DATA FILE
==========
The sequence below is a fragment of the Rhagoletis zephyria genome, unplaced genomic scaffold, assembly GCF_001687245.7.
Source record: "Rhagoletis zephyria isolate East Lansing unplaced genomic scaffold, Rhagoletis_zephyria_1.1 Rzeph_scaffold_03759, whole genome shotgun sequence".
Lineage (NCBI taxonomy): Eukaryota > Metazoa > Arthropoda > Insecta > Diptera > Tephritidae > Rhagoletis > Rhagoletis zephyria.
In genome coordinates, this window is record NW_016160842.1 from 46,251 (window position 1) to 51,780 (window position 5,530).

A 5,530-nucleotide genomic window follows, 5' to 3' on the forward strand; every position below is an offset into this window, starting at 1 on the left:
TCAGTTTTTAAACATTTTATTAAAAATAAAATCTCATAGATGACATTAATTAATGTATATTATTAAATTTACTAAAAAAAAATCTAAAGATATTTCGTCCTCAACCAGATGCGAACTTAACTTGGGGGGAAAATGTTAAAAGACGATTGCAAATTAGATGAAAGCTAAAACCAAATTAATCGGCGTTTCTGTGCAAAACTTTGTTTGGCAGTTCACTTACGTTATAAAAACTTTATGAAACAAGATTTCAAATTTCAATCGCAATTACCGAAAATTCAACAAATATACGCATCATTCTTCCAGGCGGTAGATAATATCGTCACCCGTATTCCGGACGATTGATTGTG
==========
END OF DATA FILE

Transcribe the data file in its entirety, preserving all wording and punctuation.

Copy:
The sequence below is a fragment of the Rhagoletis zephyria genome, unplaced genomic scaffold, assembly GCF_001687245.7.
Source record: "Rhagoletis zephyria isolate East Lansing unplaced genomic scaffold, Rhagoletis_zephyria_1.1 Rzeph_scaffold_03759, whole genome shotgun sequence".
Lineage (NCBI taxonomy): Eukaryota > Metazoa > Arthropoda > Insecta > Diptera > Tephritidae > Rhagoletis > Rhagoletis zephyria.
In genome coordinates, this window is record NW_016160842.1 from 46,251 (window position 1) to 51,780 (window position 5,530).

A 5,530-nucleotide genomic window follows, 5' to 3' on the forward strand; every position below is an offset into this window, starting at 1 on the left:
TCAGTTTTTAAACATTTTATTAAAAATAAAATCTCATAGATGACATTAATTAATGTATATTATTAAATTTACTAAAAAAAAATCTAAAGATATTTCGTCCTCAACCAGATGCGAACTTAACTTGGGGGGAAAATGTTAAAAGACGATTGCAAATTAGATGAAAGCTAAAACCAAATTAATCGGCGTTTCTGTGCAAAACTTTGTTTGGCAGTTCACTTACGTTATAAAAACTTTATGAAACAAGATTTCAAATTTCAATCGCAATTACCGAAAATTCAACAAATATACGCATCATTCTTCCAGGCGGTAGATAATATCGTCACCCGTATTCCGGACGATTGATTGTG